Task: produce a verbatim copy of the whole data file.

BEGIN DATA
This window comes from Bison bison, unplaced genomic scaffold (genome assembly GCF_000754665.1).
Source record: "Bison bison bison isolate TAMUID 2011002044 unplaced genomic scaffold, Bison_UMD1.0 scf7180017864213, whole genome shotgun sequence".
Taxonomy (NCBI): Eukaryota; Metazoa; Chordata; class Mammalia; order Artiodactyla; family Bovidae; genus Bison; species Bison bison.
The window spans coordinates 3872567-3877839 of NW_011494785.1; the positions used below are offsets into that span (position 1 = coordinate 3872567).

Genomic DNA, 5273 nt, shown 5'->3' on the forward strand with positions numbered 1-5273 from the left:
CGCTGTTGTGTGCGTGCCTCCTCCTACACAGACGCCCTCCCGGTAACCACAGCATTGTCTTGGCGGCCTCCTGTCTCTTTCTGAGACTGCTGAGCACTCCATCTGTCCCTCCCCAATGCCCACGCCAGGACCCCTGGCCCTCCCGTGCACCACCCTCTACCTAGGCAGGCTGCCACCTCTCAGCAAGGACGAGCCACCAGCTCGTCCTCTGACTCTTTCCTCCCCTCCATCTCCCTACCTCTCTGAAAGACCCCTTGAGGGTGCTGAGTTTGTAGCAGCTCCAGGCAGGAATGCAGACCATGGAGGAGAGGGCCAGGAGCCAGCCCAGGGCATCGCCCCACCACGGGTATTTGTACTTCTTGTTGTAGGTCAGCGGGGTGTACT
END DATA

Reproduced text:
This window comes from Bison bison, unplaced genomic scaffold (genome assembly GCF_000754665.1).
Source record: "Bison bison bison isolate TAMUID 2011002044 unplaced genomic scaffold, Bison_UMD1.0 scf7180017864213, whole genome shotgun sequence".
Taxonomy (NCBI): Eukaryota; Metazoa; Chordata; class Mammalia; order Artiodactyla; family Bovidae; genus Bison; species Bison bison.
The window spans coordinates 3872567-3877839 of NW_011494785.1; the positions used below are offsets into that span (position 1 = coordinate 3872567).

Genomic DNA, 5273 nt, shown 5'->3' on the forward strand with positions numbered 1-5273 from the left:
CGCTGTTGTGTGCGTGCCTCCTCCTACACAGACGCCCTCCCGGTAACCACAGCATTGTCTTGGCGGCCTCCTGTCTCTTTCTGAGACTGCTGAGCACTCCATCTGTCCCTCCCCAATGCCCACGCCAGGACCCCTGGCCCTCCCGTGCACCACCCTCTACCTAGGCAGGCTGCCACCTCTCAGCAAGGACGAGCCACCAGCTCGTCCTCTGACTCTTTCCTCCCCTCCATCTCCCTACCTCTCTGAAAGACCCCTTGAGGGTGCTGAGTTTGTAGCAGCTCCAGGCAGGAATGCAGACCATGGAGGAGAGGGCCAGGAGCCAGCCCAGGGCATCGCCCCACCACGGGTATTTGTACTTCTTGTTGTAGGTCAGCGGGGTGTACT